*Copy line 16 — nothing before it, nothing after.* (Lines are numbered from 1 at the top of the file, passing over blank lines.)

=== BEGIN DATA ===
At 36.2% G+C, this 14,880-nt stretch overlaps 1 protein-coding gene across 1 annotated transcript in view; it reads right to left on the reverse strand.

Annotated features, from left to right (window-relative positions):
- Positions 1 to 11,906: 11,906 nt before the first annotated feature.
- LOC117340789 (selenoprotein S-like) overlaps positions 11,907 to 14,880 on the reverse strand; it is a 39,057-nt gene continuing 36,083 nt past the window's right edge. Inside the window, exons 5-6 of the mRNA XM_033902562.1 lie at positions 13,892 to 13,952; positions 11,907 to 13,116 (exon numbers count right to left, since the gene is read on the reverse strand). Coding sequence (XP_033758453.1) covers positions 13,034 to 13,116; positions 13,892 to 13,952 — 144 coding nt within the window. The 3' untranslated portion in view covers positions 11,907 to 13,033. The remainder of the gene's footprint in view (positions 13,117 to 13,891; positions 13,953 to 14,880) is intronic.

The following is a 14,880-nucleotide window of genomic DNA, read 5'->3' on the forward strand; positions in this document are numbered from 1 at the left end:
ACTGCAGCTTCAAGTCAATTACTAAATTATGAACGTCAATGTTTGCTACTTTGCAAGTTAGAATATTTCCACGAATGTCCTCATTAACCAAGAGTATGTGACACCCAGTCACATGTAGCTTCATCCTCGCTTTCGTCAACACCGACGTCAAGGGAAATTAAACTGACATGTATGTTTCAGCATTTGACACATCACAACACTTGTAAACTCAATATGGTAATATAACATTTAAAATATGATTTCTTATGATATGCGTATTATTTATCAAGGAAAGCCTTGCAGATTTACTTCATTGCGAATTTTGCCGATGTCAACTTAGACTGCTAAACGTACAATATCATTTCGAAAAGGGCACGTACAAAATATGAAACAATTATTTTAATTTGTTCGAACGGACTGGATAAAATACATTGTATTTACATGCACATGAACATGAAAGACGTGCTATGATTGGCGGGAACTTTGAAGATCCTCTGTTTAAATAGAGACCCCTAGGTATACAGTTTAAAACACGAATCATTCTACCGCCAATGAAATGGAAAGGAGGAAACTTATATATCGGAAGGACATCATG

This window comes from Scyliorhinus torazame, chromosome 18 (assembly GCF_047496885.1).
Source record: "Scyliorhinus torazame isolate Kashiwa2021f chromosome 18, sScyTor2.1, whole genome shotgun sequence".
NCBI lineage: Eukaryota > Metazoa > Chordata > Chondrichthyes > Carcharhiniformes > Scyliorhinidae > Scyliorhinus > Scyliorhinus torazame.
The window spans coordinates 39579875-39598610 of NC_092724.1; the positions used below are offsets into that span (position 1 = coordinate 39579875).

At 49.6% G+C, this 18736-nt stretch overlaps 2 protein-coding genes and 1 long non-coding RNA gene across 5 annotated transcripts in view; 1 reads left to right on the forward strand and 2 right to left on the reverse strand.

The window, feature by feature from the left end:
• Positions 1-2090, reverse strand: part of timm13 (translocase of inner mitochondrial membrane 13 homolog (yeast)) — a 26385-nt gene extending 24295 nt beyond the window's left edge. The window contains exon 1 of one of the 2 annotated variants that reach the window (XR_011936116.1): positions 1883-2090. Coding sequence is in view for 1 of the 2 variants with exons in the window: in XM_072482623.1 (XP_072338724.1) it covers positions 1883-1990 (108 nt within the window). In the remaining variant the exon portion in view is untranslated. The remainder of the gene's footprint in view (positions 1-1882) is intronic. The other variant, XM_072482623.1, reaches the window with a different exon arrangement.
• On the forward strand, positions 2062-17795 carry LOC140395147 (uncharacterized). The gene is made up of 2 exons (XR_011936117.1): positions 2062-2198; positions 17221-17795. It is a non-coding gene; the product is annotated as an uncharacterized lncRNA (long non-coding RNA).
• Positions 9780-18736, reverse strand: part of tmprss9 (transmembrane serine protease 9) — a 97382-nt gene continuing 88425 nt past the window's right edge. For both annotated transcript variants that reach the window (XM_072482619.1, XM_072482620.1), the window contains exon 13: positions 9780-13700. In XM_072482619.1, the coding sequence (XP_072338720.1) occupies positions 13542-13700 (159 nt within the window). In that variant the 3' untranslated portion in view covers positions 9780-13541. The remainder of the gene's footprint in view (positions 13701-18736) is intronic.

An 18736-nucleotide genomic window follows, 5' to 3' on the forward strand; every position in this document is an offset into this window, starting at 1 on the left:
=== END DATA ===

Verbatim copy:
An 18736-nucleotide genomic window follows, 5' to 3' on the forward strand; every position in this document is an offset into this window, starting at 1 on the left: